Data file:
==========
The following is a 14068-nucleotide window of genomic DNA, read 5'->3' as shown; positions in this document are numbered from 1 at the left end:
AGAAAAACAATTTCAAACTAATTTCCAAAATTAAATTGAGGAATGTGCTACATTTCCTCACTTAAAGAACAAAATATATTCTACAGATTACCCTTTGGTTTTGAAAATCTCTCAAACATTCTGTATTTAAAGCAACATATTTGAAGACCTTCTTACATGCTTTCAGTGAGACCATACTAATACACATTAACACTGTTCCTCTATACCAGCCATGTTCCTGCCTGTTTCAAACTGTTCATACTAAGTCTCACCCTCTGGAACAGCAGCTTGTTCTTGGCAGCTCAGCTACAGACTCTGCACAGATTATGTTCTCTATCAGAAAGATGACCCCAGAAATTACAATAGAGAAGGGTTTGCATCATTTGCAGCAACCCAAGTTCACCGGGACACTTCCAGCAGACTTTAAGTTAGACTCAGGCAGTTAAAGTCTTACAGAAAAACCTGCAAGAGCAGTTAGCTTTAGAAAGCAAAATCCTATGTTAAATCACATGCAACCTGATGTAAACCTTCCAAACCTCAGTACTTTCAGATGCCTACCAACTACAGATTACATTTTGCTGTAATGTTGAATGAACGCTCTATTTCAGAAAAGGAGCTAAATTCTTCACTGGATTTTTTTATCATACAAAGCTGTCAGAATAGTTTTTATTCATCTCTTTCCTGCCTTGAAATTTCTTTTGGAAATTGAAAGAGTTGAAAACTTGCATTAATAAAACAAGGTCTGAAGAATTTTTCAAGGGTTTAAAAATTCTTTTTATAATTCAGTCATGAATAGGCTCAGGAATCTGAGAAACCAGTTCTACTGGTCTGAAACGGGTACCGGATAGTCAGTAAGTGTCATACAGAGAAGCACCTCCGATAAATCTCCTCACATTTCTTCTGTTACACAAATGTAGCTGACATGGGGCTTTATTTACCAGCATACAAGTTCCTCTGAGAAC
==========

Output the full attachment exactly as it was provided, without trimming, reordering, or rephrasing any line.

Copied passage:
The following is a 14068-nucleotide window of genomic DNA, read 5'->3' as shown; positions in this document are numbered from 1 at the left end:
AGAAAAACAATTTCAAACTAATTTCCAAAATTAAATTGAGGAATGTGCTACATTTCCTCACTTAAAGAACAAAATATATTCTACAGATTACCCTTTGGTTTTGAAAATCTCTCAAACATTCTGTATTTAAAGCAACATATTTGAAGACCTTCTTACATGCTTTCAGTGAGACCATACTAATACACATTAACACTGTTCCTCTATACCAGCCATGTTCCTGCCTGTTTCAAACTGTTCATACTAAGTCTCACCCTCTGGAACAGCAGCTTGTTCTTGGCAGCTCAGCTACAGACTCTGCACAGATTATGTTCTCTATCAGAAAGATGACCCCAGAAATTACAATAGAGAAGGGTTTGCATCATTTGCAGCAACCCAAGTTCACCGGGACACTTCCAGCAGACTTTAAGTTAGACTCAGGCAGTTAAAGTCTTACAGAAAAACCTGCAAGAGCAGTTAGCTTTAGAAAGCAAAATCCTATGTTAAATCACATGCAACCTGATGTAAACCTTCCAAACCTCAGTACTTTCAGATGCCTACCAACTACAGATTACATTTTGCTGTAATGTTGAATGAACGCTCTATTTCAGAAAAGGAGCTAAATTCTTCACTGGATTTTTTTATCATACAAAGCTGTCAGAATAGTTTTTATTCATCTCTTTCCTGCCTTGAAATTTCTTTTGGAAATTGAAAGAGTTGAAAACTTGCATTAATAAAACAAGGTCTGAAGAATTTTTCAAGGGTTTAAAAATTCTTTTTATAATTCAGTCATGAATAGGCTCAGGAATCTGAGAAACCAGTTCTACTGGTCTGAAACGGGTACCGGATAGTCAGTAAGTGTCATACAGAGAAGCACCTCCGATAAATCTCCTCACATTTCTTCTGTTACACAAATGTAGCTGACATGGGGCTTTATTTACCAGCATACAAGTTCCTCTGAGAAC